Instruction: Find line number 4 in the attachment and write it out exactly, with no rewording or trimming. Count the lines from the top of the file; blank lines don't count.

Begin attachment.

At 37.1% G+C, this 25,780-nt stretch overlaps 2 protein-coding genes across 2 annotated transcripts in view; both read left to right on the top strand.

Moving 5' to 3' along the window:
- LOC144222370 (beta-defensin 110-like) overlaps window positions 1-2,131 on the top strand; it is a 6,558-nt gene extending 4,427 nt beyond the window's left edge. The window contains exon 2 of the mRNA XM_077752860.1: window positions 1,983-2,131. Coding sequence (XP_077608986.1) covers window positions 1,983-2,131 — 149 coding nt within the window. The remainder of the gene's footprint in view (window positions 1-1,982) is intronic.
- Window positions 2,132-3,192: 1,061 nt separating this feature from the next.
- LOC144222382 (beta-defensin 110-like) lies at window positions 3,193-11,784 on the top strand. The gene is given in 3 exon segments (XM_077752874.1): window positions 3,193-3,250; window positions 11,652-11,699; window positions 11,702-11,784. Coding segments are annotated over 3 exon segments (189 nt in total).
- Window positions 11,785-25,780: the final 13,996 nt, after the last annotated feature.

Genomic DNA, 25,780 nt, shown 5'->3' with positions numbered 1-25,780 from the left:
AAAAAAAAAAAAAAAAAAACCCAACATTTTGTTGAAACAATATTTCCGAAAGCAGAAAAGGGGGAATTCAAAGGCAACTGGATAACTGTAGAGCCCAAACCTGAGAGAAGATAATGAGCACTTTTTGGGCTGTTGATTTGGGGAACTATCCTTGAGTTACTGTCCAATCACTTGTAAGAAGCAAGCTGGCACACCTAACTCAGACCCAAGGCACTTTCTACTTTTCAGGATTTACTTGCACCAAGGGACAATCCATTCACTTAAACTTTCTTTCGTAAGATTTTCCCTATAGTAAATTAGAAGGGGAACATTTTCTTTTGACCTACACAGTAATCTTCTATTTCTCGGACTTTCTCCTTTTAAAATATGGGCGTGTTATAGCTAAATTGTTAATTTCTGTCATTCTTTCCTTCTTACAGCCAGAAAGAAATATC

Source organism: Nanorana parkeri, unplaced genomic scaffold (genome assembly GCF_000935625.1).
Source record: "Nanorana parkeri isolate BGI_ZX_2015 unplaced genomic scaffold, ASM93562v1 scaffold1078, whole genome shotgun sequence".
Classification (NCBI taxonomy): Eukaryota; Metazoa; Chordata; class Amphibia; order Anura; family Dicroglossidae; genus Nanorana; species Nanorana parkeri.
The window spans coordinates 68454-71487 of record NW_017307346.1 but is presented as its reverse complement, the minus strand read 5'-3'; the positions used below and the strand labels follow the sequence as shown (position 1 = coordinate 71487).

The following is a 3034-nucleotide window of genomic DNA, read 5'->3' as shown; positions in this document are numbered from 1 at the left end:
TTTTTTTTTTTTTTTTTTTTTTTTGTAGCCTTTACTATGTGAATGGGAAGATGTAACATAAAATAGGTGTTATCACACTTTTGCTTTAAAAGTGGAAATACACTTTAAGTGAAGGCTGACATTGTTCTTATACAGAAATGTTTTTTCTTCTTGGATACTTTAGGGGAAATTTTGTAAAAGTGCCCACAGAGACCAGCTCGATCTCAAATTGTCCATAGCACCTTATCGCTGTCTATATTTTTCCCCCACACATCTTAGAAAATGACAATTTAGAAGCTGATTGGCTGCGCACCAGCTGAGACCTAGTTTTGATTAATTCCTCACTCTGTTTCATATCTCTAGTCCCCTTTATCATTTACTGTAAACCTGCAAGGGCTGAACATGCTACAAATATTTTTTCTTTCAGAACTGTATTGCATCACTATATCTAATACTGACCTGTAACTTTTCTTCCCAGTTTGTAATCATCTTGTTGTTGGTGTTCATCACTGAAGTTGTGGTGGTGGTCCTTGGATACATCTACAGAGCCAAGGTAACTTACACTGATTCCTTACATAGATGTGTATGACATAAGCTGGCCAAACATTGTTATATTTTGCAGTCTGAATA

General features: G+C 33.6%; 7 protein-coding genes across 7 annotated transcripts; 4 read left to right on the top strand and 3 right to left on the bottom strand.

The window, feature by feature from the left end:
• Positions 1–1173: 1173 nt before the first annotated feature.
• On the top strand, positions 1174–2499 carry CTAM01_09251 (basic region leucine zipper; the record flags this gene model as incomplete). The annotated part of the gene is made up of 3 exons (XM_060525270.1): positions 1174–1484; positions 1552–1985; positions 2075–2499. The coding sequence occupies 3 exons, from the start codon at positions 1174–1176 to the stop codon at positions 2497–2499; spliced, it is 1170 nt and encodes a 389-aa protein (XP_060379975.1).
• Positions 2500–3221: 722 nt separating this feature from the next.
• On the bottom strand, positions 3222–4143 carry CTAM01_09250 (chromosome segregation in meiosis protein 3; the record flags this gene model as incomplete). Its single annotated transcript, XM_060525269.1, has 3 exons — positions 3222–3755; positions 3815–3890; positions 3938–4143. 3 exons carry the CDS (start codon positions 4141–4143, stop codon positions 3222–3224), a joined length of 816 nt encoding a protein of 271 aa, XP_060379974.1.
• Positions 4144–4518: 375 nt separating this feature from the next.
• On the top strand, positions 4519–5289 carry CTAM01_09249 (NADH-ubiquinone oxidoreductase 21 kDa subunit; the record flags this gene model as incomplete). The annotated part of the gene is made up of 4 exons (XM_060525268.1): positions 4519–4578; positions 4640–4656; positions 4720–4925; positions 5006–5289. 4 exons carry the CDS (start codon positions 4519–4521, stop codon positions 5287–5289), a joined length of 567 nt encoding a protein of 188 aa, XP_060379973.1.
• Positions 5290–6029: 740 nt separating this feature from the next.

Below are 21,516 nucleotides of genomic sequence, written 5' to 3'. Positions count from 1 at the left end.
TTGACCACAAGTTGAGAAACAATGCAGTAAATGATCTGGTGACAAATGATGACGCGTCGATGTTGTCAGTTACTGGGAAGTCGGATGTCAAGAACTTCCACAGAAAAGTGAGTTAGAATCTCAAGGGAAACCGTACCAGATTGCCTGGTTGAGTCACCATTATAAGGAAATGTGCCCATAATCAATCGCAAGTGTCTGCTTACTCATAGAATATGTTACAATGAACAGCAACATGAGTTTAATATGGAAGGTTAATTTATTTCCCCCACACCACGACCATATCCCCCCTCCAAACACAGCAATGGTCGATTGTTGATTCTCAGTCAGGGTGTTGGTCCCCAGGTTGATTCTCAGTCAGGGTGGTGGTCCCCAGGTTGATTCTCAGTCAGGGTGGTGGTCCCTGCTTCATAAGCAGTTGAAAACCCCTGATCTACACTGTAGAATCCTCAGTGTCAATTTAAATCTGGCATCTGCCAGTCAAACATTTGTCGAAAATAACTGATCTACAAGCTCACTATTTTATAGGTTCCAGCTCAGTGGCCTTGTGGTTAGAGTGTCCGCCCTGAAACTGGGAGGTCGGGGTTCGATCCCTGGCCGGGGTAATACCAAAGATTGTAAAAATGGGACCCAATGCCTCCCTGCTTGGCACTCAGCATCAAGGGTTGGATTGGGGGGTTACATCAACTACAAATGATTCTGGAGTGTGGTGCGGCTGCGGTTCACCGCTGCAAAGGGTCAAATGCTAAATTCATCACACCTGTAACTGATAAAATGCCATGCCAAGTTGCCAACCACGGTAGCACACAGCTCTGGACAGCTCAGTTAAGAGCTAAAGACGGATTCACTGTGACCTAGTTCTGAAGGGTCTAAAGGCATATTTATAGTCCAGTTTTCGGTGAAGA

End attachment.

- Window positions 2,132-3,192: 1,061 nt separating this feature from the next.